Salt Lake City Looks Toward Year 2000.
Mr. Rowley, the State Tax Commission's Director of Information Technology Management, discussed the challenges the commission has faced in addressing the Y2K problem. The Utah State Tax Commission was first alerted to this issue in 1990, and approved it as an official project in 1996. Legislative funding for Y2K was received in 1998. Owing to this awareness, detailed assessment and planning, and a coordinated effort, the commission is well on its way to getting its 3,700 major mainframe tax programs Y2K compliant. Mr. Rowley reported that Utah is in the top six among all states for Y2K readiness.
As chairman of the Senate Committee on Y2K Problems, Sen. Bennett encouraged us those in attendance to contact community leaders, banks, employers, and suppliers to determine whether they are Y2K compliant. In Sen. Bennett's opinion, Y2K should be a number one priority. The Senator reported that in the United States, power, telephone, financial, transportation, and most other large systems and organizations are in good shape with respect to Y2K. Disruptions, if any, should be pockets of disruption rather than widespread problems. The one area worldwide with the most potential for Y2K difficulties is the health care industry, he said. Sen. Bennett foresees that there will be some Y2K problems domestically, but feels that the most significant Y2K problems will occur overseas and will have an effect on worldwide economic growth. As problems occur, he said, Y2K is also likely to put humanitarian demands on the United States to help less prepared areas repair Y2K damage. The Senator concluded his remarks with a very informative update on various tax and other legislative issues.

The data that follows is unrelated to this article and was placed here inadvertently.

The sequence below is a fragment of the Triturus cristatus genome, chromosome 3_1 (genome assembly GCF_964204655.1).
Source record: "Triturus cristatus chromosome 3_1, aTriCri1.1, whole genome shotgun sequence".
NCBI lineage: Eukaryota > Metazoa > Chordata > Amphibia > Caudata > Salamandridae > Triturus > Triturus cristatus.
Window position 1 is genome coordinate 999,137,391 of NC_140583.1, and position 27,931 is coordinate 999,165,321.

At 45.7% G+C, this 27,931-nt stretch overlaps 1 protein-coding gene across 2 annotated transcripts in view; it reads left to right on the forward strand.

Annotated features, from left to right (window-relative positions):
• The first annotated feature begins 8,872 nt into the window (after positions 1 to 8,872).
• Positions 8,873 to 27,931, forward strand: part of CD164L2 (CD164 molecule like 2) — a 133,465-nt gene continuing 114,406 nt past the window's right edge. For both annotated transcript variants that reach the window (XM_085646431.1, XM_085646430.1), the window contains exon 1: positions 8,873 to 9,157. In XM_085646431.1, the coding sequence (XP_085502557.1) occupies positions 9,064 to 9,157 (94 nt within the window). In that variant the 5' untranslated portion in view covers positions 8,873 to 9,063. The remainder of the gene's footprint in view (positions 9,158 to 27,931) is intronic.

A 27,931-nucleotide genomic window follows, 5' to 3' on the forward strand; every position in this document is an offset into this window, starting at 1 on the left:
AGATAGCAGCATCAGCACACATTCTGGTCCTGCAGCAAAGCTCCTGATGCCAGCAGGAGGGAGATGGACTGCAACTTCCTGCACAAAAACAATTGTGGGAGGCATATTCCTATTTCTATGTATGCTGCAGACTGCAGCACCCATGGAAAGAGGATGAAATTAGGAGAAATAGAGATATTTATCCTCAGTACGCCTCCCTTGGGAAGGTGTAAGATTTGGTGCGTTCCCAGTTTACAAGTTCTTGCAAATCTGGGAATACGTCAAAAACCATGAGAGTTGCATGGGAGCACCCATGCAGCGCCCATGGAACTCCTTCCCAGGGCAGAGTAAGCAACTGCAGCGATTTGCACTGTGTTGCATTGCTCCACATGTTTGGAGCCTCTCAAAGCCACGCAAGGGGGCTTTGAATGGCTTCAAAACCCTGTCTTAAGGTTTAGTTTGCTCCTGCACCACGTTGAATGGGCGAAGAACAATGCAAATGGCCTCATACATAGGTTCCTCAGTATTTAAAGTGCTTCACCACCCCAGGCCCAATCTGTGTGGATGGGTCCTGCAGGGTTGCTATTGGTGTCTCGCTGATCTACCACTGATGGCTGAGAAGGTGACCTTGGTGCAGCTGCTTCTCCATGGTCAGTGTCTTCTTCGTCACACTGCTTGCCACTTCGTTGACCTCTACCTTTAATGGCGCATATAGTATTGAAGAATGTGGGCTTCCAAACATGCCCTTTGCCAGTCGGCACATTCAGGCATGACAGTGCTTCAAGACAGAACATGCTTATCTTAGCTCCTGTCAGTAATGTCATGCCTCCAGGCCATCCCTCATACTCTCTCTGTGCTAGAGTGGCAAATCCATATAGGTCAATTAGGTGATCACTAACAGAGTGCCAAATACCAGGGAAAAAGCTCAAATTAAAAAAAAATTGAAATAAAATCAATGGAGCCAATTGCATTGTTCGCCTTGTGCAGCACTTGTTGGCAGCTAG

The meeting was well attended, and provide the chapter with useful information and an increased awareness of Y2K and other important issues.
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|Date:||Mar 1, 1999|
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